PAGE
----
My schnauzer-mix, Garnet, is troubled. She had a neglected and painful past before coming to my home a year-and-a-half ago. She was knocked up, despondent, and didn’t know what to do. She wasn’t leash trained in any way, shape, or form, and got very car sick from anxiety. Not having the advice of http://fearfuldogs.wordpress.com/ I had to wing it.
Having spayed all my female dogs, the puppies were a novelty for us (and yes, Garnet was spayed after her litter). Matchmaking with all of our friends worked out well, and we found happy homes for all puppies. Now, we can concentrate on little Garnet. She seems stuck in her abusive past; she’s afraid to sleep on the bed with the other dogs, preferring a bed of her own on the floor beside our bed. She’s timid anytime she’s outside the safety of our home. A trip to Petsmart is “date night” for our boy poodle but terrifying for Garnet.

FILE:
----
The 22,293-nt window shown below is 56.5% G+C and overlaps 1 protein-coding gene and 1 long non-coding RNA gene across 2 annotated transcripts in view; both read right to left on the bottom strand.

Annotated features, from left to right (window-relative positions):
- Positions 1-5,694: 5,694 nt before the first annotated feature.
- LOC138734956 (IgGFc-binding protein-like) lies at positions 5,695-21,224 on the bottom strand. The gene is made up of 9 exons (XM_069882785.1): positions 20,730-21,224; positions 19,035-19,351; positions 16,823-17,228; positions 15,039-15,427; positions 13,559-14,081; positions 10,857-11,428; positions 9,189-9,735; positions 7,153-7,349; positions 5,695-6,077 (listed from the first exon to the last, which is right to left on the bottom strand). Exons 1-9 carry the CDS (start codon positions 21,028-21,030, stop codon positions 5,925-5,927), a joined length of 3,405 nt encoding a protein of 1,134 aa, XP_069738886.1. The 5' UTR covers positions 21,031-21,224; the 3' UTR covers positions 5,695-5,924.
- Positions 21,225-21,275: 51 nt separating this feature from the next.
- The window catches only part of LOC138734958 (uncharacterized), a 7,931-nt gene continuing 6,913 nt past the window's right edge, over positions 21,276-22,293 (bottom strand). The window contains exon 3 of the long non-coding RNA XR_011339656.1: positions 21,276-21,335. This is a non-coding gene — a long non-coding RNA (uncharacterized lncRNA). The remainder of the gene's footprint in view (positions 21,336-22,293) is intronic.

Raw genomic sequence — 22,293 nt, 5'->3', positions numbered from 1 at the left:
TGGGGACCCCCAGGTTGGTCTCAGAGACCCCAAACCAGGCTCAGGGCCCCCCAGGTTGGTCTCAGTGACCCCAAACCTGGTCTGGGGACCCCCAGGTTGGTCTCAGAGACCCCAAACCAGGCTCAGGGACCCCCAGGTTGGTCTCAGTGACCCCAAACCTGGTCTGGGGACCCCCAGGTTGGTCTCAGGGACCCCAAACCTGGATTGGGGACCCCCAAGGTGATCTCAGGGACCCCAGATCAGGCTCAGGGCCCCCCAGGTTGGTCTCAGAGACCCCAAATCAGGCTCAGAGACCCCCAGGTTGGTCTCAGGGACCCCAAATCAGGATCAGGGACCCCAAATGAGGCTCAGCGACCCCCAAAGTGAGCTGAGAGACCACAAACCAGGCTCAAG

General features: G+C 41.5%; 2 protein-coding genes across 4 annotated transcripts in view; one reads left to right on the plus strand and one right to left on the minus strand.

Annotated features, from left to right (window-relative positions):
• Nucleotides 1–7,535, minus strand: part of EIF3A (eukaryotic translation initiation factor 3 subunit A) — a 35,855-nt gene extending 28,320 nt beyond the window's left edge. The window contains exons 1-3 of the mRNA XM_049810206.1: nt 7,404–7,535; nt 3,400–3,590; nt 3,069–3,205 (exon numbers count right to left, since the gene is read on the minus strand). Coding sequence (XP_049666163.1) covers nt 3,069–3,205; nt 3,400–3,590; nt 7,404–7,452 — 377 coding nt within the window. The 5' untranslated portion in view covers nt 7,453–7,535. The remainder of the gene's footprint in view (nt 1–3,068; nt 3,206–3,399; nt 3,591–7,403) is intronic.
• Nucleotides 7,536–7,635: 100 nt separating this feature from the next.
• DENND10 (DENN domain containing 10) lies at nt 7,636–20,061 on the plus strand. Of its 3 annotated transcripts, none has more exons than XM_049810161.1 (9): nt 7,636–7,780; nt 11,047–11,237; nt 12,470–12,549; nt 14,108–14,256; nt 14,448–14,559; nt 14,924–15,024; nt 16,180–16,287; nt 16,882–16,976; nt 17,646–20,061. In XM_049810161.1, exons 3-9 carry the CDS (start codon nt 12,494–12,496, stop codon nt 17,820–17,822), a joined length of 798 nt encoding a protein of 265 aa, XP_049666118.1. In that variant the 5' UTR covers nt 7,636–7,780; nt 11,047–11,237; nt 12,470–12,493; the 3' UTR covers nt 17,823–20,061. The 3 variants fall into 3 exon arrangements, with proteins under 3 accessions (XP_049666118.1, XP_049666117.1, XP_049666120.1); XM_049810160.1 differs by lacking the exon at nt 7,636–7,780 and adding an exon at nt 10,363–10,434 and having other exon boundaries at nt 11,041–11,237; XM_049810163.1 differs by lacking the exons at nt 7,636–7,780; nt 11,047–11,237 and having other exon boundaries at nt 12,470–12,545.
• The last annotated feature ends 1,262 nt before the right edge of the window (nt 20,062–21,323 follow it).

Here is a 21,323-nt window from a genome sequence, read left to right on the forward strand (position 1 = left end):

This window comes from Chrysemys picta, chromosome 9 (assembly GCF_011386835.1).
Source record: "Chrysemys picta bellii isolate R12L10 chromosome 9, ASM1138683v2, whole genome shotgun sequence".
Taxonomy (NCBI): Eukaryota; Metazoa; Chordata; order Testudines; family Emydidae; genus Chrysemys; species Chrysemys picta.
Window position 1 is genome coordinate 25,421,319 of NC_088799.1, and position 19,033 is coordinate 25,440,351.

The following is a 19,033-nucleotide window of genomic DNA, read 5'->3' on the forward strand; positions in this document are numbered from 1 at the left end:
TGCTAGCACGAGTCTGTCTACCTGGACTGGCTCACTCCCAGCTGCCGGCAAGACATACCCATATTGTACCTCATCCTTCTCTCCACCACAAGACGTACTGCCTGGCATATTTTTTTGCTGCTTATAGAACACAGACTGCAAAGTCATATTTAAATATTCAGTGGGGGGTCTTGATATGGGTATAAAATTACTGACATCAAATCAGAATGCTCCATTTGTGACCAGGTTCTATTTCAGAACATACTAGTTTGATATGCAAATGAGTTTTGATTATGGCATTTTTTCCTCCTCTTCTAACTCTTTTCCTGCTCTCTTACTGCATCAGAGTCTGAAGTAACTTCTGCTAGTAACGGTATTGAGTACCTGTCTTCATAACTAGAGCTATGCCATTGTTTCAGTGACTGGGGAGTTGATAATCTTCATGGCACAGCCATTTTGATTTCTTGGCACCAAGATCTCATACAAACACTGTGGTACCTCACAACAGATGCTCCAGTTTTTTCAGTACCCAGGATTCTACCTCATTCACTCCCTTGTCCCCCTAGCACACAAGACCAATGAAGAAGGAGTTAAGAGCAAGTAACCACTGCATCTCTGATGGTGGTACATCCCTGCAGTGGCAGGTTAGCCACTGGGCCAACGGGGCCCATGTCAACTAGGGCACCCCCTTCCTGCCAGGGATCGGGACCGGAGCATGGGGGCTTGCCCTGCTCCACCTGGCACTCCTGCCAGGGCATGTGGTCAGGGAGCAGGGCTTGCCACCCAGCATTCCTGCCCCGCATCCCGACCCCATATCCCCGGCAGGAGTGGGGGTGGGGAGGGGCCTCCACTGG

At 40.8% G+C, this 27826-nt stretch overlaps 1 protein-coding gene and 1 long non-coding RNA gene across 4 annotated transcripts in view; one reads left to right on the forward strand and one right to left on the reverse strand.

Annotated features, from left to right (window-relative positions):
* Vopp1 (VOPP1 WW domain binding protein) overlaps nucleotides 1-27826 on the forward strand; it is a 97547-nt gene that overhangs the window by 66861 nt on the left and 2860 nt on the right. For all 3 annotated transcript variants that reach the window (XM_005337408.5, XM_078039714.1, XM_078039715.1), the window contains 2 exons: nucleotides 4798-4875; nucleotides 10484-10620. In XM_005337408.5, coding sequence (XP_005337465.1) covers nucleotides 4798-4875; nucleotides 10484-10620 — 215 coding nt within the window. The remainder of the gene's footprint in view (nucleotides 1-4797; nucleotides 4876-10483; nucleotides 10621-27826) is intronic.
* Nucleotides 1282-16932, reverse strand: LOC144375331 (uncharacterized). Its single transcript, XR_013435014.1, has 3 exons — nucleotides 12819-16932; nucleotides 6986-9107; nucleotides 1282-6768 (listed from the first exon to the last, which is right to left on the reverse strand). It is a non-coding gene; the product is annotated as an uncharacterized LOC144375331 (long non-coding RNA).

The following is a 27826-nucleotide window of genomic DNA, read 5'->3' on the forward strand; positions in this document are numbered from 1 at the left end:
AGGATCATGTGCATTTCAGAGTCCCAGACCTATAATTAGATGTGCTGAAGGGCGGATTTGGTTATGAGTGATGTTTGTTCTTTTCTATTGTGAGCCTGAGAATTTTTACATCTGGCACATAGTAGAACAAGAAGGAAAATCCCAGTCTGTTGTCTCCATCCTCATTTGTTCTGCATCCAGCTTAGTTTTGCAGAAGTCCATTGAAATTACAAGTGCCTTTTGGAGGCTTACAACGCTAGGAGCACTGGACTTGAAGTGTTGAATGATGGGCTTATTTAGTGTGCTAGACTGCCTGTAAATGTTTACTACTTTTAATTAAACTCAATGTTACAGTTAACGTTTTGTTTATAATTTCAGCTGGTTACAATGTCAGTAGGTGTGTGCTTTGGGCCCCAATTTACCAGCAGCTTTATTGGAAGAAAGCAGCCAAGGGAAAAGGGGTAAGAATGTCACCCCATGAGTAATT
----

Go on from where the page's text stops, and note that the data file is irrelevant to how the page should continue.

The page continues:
To help her understand her worth, and value to us, I initiated heart-to-heart resuscitation. It sounds so natural, doesn’t it? It’s far more instinctive than mouth-to-mouth. I hold my small dog with her hind legs on my lap, her front paws on my chest. And we stay that way, chest-to-chest, heart-to-heart. I stroke her fur, and she has the courage to look at me. Or she just settles her chin on my shoulder and sighs. She loves me, and I love her, and we just savor the moment as we pass that feeling back and forth. It grows stronger and more peaceful with each pass.
The day is better for both of us after that. And yes, it works on people, too.